Health, safety history of cruise ships tough for customers to assess
MIAMI — A byzantine maze of maritime rules and regulations, fragmented oversight and a patchwork quilt of nations that do business with cruise lines make it tough for consumers to assess the health and safety record of the ship they're about to board in what for many is the vacation of a lifetime.
Want to know about a ship's track record for cleanliness? Want to assess the food preparation? It's not that easy to find, in part because there's no one entity or country that oversees or regulates the industry with its fleet of ships that are like mini-cities floating at sea.
In the case of Carnival Cruise Lines, the owner of the Carnival Triumph that spent days in the Gulf of Mexico disabled by an engine fire, the company is incorporated in Panama, its offices are based in Miami, and its ships fly under the Bahamian flag — a matrix that is not unusual in the cruise line industry.
For potential passengers seeking ship information, there's no central database that can be viewed to determine a track record of safety or health inspections. No one agency regulates everything from the cruise line's mechanical worthiness to the sanitation of its kitchens.
These are not new issues — they had been raised in Congress before the Triumph incident.
“This horrible situation involving the Carnival Triumph is just the latest example in a long string of serious and troubling incidents involving cruise ships,” said Sen. Jay Rockefeller, D-W.Va., who led a committee hearing on cruise safety last year.
Show commenting policy
TribLive commenting policy
You are solely responsible for your comments and by using TribLive.com you agree to our Terms of Service.
We moderate comments. Our goal is to provide substantive commentary for a general readership. By screening submissions, we provide a space where readers can share intelligent and informed commentary that enhances the quality of our news and information.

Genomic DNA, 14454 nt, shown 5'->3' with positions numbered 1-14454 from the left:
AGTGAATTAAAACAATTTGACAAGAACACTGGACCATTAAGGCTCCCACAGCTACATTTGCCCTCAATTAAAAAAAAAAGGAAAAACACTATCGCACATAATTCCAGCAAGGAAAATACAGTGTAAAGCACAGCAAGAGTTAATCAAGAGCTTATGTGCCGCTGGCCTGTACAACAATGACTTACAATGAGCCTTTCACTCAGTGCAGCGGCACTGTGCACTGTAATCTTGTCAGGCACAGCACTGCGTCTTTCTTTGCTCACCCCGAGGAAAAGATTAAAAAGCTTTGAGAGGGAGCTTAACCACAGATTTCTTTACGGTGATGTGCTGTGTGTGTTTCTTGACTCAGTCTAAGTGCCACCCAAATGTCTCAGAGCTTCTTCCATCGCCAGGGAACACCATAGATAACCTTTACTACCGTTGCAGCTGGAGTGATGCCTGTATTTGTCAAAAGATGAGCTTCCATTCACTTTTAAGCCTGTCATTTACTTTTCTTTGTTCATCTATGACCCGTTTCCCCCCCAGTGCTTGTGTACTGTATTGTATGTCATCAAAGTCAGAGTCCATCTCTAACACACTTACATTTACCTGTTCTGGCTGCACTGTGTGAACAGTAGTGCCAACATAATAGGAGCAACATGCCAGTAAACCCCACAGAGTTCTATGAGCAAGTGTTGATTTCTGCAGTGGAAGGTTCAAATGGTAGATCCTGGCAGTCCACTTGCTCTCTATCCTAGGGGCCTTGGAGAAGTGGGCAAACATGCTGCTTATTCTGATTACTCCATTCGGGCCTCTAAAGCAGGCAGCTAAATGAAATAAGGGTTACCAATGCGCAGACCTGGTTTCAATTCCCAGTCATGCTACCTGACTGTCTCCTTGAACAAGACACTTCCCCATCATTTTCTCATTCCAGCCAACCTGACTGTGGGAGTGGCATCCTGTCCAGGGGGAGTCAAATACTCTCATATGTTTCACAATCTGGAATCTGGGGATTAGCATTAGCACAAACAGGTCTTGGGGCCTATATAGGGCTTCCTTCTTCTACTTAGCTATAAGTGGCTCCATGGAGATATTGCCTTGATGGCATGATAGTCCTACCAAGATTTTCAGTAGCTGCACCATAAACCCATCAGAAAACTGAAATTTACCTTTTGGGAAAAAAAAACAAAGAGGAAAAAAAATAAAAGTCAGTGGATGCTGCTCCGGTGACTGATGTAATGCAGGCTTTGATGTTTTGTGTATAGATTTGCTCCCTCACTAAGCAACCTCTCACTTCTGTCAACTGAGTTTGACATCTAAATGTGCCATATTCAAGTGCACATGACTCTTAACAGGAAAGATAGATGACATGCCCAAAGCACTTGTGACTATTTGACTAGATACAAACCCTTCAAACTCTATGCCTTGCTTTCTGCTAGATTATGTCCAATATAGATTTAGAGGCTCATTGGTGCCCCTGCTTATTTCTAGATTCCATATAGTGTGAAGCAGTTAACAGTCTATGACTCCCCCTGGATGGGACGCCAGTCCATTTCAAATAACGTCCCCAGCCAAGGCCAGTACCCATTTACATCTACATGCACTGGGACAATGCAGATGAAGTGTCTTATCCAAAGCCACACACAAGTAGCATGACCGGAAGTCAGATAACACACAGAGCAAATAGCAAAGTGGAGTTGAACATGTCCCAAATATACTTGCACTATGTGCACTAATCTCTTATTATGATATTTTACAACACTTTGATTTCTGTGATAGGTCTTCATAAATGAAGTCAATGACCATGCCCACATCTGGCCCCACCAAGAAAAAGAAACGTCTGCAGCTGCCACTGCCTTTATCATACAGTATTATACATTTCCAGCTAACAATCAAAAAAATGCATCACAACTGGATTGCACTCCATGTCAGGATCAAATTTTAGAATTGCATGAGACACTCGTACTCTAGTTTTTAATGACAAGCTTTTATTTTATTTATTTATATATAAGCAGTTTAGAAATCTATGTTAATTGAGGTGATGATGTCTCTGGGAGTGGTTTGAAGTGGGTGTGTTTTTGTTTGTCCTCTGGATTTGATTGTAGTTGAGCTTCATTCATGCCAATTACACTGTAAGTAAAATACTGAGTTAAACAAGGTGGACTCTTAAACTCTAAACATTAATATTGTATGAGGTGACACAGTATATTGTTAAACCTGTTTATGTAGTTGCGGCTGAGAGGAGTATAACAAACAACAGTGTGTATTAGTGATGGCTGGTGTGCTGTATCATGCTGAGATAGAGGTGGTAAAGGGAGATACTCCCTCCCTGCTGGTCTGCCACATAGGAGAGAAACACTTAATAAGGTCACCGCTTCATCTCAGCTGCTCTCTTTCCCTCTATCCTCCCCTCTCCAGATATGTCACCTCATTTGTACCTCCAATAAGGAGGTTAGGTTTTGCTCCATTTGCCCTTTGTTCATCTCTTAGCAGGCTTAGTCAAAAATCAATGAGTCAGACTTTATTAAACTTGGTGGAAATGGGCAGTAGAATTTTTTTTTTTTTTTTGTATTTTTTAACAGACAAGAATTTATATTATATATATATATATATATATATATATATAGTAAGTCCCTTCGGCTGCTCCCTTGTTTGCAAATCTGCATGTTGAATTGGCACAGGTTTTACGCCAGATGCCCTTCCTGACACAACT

While most comments will be posted if they are on-topic and not abusive, moderating decisions are subjective. We will make them as carefully and consistently as we can. Because of the volume of reader comments, we cannot review individual moderation decisions with readers.
We value thoughtful comments representing a range of views that make their point quickly and politely. We make an effort to protect discussions from repeated comments either by the same reader or different readers.
We follow the same standards for taste as the daily newspaper. A few things we won't tolerate: personal attacks, obscenity, vulgarity, profanity (including expletives and letters followed by dashes), commercial promotion, impersonations, incoherence, proselytizing and SHOUTING. Don't include URLs to Web sites.
We do not edit comments. They are either approved or deleted. We reserve the right to edit a comment that is quoted or excerpted in an article. In this case, we may fix spelling and punctuation.
We welcome strong opinions and criticism of our work, but we don't want comments to become bogged down with discussions of our policies and we will moderate accordingly.
We appreciate it when readers and people quoted in articles or blog posts point out errors of fact or emphasis and will investigate all assertions. But these suggestions should be sent via e-mail. To avoid distracting other readers, we won't publish comments that suggest a correction. Instead, corrections will be made in a blog post or in an article.
- Kentucky clerk invokes ‘God’s authority,’ still refuses gay marriage licenses
- New Orleans slow to heal 10 years after Hurricane Katrina
- Less sleep increases your chance of catching a cold, researchers say
- Clinton: Women ‘expect’ extremism from terrorists, not GOP candidates
- Thousands in New Orleans became targets of unscrupulous contractors
- Russia, China ply cyberdata to exploit U.S. spies
- Lost hiker survived 9 days with broken leg in California’s Sierra Nevada
- Supreme Court rules against Kentucky county clerk on gay marriage licenses
- CDC lauds schools for better nutrition
- Federal Reserve Vice Chairman Fischer open to interest rate hike
- Postal Service falls short of slower mail delivery standards